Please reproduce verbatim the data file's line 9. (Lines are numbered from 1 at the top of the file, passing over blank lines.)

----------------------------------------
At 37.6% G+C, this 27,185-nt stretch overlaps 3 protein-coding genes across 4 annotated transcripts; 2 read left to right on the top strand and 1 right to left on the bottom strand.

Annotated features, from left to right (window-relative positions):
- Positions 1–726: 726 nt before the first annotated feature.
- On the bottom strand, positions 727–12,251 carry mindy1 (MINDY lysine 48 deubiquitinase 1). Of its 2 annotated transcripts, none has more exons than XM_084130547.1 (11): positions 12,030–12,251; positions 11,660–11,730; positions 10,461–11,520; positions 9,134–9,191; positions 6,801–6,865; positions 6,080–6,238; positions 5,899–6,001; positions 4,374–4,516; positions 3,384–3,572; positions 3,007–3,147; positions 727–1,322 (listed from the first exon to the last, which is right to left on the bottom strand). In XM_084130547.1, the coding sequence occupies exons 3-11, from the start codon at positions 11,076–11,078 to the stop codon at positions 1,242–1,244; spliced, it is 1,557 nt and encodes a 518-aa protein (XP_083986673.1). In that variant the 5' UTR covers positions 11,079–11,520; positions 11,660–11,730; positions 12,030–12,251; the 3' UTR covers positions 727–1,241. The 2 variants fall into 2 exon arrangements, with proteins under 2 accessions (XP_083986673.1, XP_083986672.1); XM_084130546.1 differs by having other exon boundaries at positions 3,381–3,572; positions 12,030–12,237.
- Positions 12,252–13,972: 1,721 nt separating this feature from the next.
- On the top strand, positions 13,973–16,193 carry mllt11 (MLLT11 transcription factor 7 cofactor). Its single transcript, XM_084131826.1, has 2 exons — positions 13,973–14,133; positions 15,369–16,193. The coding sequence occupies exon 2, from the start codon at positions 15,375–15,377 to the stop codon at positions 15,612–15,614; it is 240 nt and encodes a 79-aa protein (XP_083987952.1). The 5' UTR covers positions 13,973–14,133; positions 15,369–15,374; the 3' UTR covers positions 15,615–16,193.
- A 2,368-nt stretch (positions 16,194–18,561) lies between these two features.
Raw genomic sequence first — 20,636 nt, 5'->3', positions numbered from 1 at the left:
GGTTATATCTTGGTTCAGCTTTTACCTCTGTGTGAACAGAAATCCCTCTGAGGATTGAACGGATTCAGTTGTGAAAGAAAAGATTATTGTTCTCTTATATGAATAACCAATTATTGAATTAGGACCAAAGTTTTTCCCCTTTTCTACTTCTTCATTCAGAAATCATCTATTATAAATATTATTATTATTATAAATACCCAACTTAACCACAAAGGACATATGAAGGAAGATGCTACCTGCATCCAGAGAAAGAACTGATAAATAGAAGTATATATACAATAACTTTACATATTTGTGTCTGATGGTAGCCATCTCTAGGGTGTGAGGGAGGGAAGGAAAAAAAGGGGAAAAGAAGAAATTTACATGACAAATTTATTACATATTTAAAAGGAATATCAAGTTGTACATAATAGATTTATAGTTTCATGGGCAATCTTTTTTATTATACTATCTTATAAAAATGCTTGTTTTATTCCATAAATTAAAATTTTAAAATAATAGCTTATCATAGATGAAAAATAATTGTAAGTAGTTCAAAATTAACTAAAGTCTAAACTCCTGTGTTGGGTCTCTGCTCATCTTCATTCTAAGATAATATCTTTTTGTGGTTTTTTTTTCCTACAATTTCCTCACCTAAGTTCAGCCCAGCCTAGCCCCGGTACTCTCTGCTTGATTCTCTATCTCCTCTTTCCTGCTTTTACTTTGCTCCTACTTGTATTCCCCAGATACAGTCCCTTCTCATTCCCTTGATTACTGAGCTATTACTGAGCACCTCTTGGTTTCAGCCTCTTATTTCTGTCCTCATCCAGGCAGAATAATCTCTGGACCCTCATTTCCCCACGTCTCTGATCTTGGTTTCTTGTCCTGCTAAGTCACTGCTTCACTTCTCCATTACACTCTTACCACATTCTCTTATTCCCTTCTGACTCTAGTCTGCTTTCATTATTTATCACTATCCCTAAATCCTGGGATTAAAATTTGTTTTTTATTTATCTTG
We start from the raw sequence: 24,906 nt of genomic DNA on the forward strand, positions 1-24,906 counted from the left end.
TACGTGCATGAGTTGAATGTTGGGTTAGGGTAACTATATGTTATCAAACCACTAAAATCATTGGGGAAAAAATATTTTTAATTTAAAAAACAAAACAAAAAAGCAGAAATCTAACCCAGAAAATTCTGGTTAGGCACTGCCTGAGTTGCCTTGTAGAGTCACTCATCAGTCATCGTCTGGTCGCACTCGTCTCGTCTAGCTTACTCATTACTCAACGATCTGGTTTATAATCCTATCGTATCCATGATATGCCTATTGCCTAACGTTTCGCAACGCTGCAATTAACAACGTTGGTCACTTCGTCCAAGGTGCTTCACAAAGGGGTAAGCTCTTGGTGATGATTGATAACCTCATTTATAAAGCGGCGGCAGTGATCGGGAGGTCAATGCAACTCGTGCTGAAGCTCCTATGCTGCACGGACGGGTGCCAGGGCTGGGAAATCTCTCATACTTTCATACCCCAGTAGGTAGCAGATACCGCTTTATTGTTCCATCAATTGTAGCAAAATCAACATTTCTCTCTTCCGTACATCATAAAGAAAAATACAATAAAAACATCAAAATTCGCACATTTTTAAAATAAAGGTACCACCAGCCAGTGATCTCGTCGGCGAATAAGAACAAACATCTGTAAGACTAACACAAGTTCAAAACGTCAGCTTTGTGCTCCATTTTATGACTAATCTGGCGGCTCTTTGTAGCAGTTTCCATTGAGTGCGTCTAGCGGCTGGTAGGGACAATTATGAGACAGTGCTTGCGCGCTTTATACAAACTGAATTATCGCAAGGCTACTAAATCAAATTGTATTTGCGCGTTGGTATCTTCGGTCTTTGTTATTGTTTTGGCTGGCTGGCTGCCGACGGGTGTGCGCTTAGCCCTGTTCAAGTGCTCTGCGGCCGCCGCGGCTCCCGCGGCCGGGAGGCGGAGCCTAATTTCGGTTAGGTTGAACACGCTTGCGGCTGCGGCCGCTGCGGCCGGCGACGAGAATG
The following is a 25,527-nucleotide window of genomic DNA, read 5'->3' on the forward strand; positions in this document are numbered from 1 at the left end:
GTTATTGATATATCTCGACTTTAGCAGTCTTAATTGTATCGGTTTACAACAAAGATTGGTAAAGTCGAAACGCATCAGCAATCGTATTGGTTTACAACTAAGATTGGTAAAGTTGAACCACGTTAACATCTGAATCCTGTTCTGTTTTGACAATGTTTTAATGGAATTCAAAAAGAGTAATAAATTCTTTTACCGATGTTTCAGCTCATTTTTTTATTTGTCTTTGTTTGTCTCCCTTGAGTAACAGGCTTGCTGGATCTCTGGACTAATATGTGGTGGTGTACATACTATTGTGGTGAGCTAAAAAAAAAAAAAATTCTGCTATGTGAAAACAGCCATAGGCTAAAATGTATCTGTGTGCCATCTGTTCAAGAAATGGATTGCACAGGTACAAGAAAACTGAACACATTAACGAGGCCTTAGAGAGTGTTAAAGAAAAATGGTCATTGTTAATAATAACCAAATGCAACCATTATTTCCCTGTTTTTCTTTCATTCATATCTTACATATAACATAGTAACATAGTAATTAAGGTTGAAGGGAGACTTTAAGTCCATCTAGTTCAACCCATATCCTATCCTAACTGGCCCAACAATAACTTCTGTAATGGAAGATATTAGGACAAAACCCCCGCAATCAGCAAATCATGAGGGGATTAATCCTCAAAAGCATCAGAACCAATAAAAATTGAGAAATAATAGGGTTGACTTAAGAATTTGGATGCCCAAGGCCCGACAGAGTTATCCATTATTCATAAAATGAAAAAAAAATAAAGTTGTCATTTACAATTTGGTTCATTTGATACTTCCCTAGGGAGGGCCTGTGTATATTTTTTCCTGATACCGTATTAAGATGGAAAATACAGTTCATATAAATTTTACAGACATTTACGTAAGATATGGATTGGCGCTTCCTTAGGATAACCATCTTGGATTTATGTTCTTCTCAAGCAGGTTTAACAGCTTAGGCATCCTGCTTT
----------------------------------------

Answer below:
GGTTATATCTTGGTTCAGCTTTTACCTCTGTGTGAACAGAAATCCCTCTGAGGATTGAACGGATTCAGTTGTGAAAGAAAAGATTATTGTTCTCTTATATGAATAACCAATTATTGAATTAGGACCAAAGTTTTTCCCCTTTTCTACTTCTTCATTCAGAAATCATCTATTATAAATATTATTATTATTATAAATACCCAACTTAACCACAAAGGACATATGAAGGAAGATGCTACCTGCATCCAGAGAAAGAACTGATAAATAGAAGTATATATACAATAACTTTACATATTTGTGTCTGATGGTAGCCATCTCTAGGGTGTGAGGGAGGGAAGGAAAAAAAGGGGAAAAGAAGAAATTTACATGACAAATTTATTACATATTTAAAAGGAATATCAAGTTGTACATAATAGATTTATAGTTTCATGGGCAATCTTTTTTATTATACTATCTTATAAAAATGCTTGTTTTATTCCATAAATTAAAATTTTAAAATAATAGCTTATCATAGATGAAAAATAATTGTAAGTAGTTCAAAATTAACTAAAGTCTAAACTCCTGTGTTGGGTCTCTGCTCATCTTCATTCTAAGATAATATCTTTTTGTGGTTTTTTTTTCCTACAATTTCCTCACCTAAGTTCAGCCCAGCCTAGCCCCGGTACTCTCTGCTTGATTCTCTATCTCCTCTTTCCTGCTTTTACTTTGCTCCTACTTGTATTCCCCAGATACAGTCCCTTCTCATTCCCTTGATTACTGAGCTATTACTGAGCACCTCTTGGTTTCAGCCTCTTATTTCTGTCCTCATCCAGGCAGAATAATCTCTGGACCCTCATTTCCCCACGTCTCTGATCTTGGTTTCTTGTCCTGCTAAGTCACTGCTTCACTTCTCCATTACACTCTTACCACATTCTCTTATTCCCTTCTGACTCTAGTCTGCTTTCATTATTTATCACTATCCCTAAATCCTGGGATTAAAATTTGTTTTTTATTTATCTTG